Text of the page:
PCSD Students Need To Opt-In Not Out On Standardized Tests

Jan 14, 2019

Credit PCSD

The State Board of Education will use a new school assessment test beginning this year. This means the SAGE test will no longer be used in Utah schools. Park City School District has had a very high Opt-Out rate with the assessment tests. It affects the overall grade of a school when high numbers of students don’t’ participate. Carolyn Murray has this:

 

In Utah, parents can decide if their children will take the statewide assessment tests. Park City School District Technology and Assessment Director, Drew Frink said Park City’s secondary schools have high opt-out rates. Treasure Mountain Junior High School received a failing grade in 2017, Frink said because so many students didn’t sit for the tests. They made progress increasing participation in 2018. He said the scores for last year showed improvement because the faculty and staff worked hard to encourage participation.

“And, unfortunately at our three secondary schools, we’ve had a fairly high level of opt-outs over the last couple of years. Ecker and Treasure were at about 25 percent and the high school last year was almost 50 percent. And, when you look at that from any kind of statistical standpoint that really makes those overall scores very difficult to consider representative.  And, we really believe that what happened last year at Treasure Mountain, it was between that and I think the fact that some students realized that if they didn’t take the test seriously, it didn’t matter to them. That’s where we wound up so the team at Treasure did a huge, great job last year to really boost the importance of the test, the importance for the students to take it seriously."

Due to work done by the school PTO, Administration and teachers, they cut the opt out rate in half to about 12 percent and this helped with school performance improvement.

As of this year, school grades will not be used with the end of year assessments. It changed last year due to a new science standard in grades six to eight. Frink said the state board of education contracted for 10 years with two new systems. Grades three through eight will use the RISE Test which have similar questions as the SAGE. The ninth and tenth grade testing will be modeled on the ACT.

Frink said having good, consistent data is important to make good instructional decisions.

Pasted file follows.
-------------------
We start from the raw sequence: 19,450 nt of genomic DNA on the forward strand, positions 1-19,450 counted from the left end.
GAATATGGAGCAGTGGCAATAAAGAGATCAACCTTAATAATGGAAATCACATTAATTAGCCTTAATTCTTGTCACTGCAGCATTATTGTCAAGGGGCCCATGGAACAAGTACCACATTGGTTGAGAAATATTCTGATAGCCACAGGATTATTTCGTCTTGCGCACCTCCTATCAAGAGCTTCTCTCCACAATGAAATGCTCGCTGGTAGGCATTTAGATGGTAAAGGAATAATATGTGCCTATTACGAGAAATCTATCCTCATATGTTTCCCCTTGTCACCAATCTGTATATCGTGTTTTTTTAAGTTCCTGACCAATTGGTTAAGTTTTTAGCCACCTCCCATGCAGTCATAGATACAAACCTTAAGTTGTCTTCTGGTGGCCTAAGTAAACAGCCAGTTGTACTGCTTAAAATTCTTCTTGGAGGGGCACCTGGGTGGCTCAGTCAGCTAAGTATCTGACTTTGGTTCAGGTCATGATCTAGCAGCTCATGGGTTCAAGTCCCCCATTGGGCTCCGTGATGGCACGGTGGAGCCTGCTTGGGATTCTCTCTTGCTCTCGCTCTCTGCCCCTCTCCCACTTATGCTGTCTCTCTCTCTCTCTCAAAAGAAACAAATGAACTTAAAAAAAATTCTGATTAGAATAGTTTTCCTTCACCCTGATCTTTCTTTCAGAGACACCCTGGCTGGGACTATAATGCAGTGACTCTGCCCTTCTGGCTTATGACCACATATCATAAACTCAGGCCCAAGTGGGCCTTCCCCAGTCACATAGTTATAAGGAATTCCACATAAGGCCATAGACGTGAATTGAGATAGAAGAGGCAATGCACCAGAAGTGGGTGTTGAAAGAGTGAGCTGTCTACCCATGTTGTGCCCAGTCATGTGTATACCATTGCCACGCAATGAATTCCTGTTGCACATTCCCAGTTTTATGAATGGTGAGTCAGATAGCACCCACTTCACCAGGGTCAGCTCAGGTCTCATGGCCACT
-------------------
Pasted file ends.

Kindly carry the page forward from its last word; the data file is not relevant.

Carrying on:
"We’re beginning to get a feel for how it works. We have some elementary schools doing some initial benchmark testing right now, which gives us a chance to get a feel for how the questions work.  And, so far, it looks really good. The one I’m really excited about is the new 9/10 test. It’s called the Aspire Plus. And, that is directly related to ACT. And so, eventually, that will be predictive for students of their likely ACT scores.  So, we expect to see some of that prediction this year but if nothing else, it is excellent practice because it is the same sort of timed environment. So, I think for those ninth and tenth graders, it’s a great free way to get through that ACT experience before they have to take it for real."

Frink said the tests are based on the Utah Core Standards but because it’s new there is an adjustment period for students and teachers.

“The tests are all based on the Utah Core Standards which is what we’re teaching. So, we’re not trying to teach directly toward a test. We are doing some work, particularly in the elementary schools right now, beginning to play with some of the practice tests and the smaller benchmarks to get the students used to the system. This is also new for us as well. These are two new testing systems. No two systems work the same way so we’re learning right now, all the ins-and-outs. So, it will be a big lift this year just because it’s new. So, give us a year or so and we’ll be all settled and be able to do it efficiently."

The tests are not offered in Spanish and that impacts schools like McPolin where there are so many English Language Learners."

I know that Principal Edmiston at McPolin, he and his staff are incredibly dedicated and really believe in the work that they’re doing. They have a very diverse population. High levels of low-income students and English Language Learners.  But they’re really working to build a strong community. A point that he made to me once, in a discussion, was that when you look at our high school and all the good work they do there, particularly to graduate students, have people ready for college and careers, that’s not only a reflection of that high school staff but also of the whole system. Because, if the elementary schools weren’t doing their jobs, it would show through the whole system."

Frink said the performance scores from McPolin are not where they would like but points out it is a full Dual Language School and they focus on building community.

The Opt-Out will still be exercised by parents going forward but Frink hopes to enlighten parents to the importance of participation and of getting accurate assessments.

Test results can be found in a link to this story on KPCW.org.